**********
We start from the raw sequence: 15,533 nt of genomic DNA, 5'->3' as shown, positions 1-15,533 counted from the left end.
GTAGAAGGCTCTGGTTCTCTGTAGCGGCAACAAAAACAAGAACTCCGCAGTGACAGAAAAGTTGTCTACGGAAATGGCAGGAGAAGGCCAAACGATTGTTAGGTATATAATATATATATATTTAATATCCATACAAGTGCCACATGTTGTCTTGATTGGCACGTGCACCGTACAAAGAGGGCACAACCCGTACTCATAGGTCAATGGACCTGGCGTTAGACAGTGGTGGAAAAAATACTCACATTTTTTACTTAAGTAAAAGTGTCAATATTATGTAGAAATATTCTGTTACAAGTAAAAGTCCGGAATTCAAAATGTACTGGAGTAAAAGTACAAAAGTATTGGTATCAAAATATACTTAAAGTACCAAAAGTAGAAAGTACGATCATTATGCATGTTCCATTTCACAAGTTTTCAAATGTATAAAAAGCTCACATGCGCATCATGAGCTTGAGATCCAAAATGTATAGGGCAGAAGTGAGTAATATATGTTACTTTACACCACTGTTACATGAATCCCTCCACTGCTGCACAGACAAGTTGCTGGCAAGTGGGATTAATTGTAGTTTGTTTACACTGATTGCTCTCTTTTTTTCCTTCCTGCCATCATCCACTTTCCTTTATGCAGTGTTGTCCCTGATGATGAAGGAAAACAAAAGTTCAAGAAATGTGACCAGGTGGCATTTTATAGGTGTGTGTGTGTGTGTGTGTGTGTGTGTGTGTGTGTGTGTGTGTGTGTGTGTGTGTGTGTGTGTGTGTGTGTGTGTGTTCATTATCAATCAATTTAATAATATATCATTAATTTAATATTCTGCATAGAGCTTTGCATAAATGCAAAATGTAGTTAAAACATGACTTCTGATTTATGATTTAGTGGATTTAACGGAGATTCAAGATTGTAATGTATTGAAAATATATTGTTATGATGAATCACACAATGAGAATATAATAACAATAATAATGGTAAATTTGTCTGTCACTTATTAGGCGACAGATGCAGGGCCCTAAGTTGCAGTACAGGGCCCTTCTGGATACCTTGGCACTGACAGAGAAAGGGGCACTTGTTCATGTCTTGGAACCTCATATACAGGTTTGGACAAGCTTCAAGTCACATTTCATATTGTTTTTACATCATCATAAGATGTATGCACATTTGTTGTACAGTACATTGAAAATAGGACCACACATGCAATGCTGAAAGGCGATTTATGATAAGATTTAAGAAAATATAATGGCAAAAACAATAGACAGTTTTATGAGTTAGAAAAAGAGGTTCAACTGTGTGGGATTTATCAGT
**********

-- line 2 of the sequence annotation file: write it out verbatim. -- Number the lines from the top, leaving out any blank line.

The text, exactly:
GTAGAAGGCTCTGGTTCTCTGTAGCGGCAACAAAAACAAGAACTCCGCAGTGACAGAAAAGTTGTCTACGGAAATGGCAGGAGAAGGCCAAACGATTGTTAGGTATATAATATATATATATTTAATATCCATACAAGTGCCACATGTTGTCTTGATTGGCACGTGCACCGTACAAAGAGGGCACAACCCGTACTCATAGGTCAATGGACCTGGCGTTAGACAGTGGTGGAAAAAATACTCACATTTTTTACTTAAGTAAAAGTGTCAATATTATGTAGAAATATTCTGTTACAAGTAAAAGTCCGGAATTCAAAATGTACTGGAGTAAAAGTACAAAAGTATTGGTATCAAAATATACTTAAAGTACCAAAAGTAGAAAGTACGATCATTATGCATGTTCCATTTCACAAGTTTTCAAATGTATAAAAAGCTCACATGCGCATCATGAGCTTGAGATCCAAAATGTATAGGGCAGAAGTGAGTAATATATGTTACTTTACACCACTGTTACATGAATCCCTCCACTGCTGCACAGACAAGTTGCTGGCAAGTGGGATTAATTGTAGTTTGTTTACACTGATTGCTCTCTTTTTTTCCTTCCTGCCATCATCCACTTTCCTTTATGCAGTGTTGTCCCTGATGATGAAGGAAAACAAAAGTTCAAGAAATGTGACCAGGTGGCATTTTATAGGTGTGTGTGTGTGTGTGTGTGTGTGTGTGTGTGTGTGTGTGTGTGTGTGTGTGTGTGTGTGTGTGTGTGTGTGTGTGTTCATTATCAATCAATTTAATAATATATCATTAATTTAATATTCTGCATAGAGCTTTGCATAAATGCAAAATGTAGTTAAAACATGACTTCTGATTTATGATTTAGTGGATTTAACGGAGATTCAAGATTGTAATGTATTGAAAATATATTGTTATGATGAATCACACAATGAGAATATAATAACAATAATAATGGTAAATTTGTCTGTCACTTATTAGGCGACAGATGCAGGGCCCTAAGTTGCAGTACAGGGCCCTTCTGGATACCTTGGCACTGACAGAGAAAGGGGCACTTGTTCATGTCTTGGAACCTCATATACAGGTTTGGACAAGCTTCAAGTCACATTTCATATTGTTTTTACATCATCATAAGATGTATGCACATTTGTTGTACAGTACATTGAAAATAGGACCACACATGCAATGCTGAAAGGCGATTTATGATAAGATTTAAGAAAATATAATGGCAAAAACAATAGACAGTTTTATGAGTTAGAAAAAGAGGTTCAACTGTGTGGGATTTATCAGT